AURI to Hold Specialty Meat-Cut Training

Marshall, Minn. — As populations change and grow, so do market demands. New meat cuts could help Minnesota beef and pork industries market to Latino populations and weight-conscious consumers.

The Agricultural Utilization Research Institute and Minnesota’s Beef Council and Pork Board are holding one-day training sessions in late April to give Minnesota meat processors and retailers an edge. Both workshops will be held at the AURI meat lab in the Science and Technology building at Southwest State University in Marshall.

Cuts for calorie counters

Attend one of two sessions:

Thursday April 29, 10 a.m. to 12:30 p.m.

Friday April 30, 10 a.m. to 12:30 p.m.

Consumers who want to lose a few pounds are looking for leaner cuts at the meat counter. They aren’t always finding what they want.

“Cattle market weights have gotten heavier over the years, so some of the cuts offered come in larger portions than many consumers want,” says Carissa Nath, AURI meat technologist. “Some meat cutters and retailers have simply cut the pieces thinner to reduce portion size, but that can affect the quality of the eating experience.”

The one-day workshops will provide information about alternative cutting techniques that result in smaller portion sizes without compromising quality. “If Minnesota processors are able to produce more of the products consumers want, it should increase their marketing opportunities,” Nath says. Besides retail benefits, “it should mean increased demand for the livestock producers.”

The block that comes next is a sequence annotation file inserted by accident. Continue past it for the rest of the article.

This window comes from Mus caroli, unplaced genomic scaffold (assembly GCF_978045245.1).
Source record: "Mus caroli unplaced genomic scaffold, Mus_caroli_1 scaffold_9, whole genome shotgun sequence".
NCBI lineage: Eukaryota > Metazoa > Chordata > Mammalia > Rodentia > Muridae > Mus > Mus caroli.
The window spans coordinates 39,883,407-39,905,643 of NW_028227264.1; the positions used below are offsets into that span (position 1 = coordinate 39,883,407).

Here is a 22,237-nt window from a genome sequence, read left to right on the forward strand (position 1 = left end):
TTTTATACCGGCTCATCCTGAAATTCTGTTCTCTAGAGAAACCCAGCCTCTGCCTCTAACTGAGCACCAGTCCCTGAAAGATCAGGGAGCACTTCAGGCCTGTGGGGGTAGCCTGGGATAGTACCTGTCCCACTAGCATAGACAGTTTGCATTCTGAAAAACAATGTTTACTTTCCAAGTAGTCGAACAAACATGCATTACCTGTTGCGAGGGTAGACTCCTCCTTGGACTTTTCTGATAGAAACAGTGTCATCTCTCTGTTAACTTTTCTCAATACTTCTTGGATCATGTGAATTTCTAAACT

Cuts for Latino markets

Attend one of two sessions:

Thursday April 29, 1 to 4 p.m.

Friday, April 30, 1 to 4 p.m.

The Latino community is the largest ethnic minority in Minnesota, comprising more than 4 percent of state’s population, according to the U.S. Census Bureau. “We’ve been hearing from processors and retailers that Latino consumers are coming in looking for different cuts than what they currently offer,” says Carissa Nath, AURI meat technologist. Faced with steady or slumping demand, Nath says many processors “are eager to service that population.”

Consumer research shows many Latino consumers prefer beef and pork cuts that are suitable for making stews as well as thinner cuts for quicker cooking. Processors and retailers will receive technical training on cutting techniques. They will also learn how to market to Latino consumers with sessions on trends, shopping habits and consumer preferences.

For more information or to register for the workshops, contact the AURI Southwest Office at (507) 537-7440;

or email Carissa Nath at cnath@auri.org

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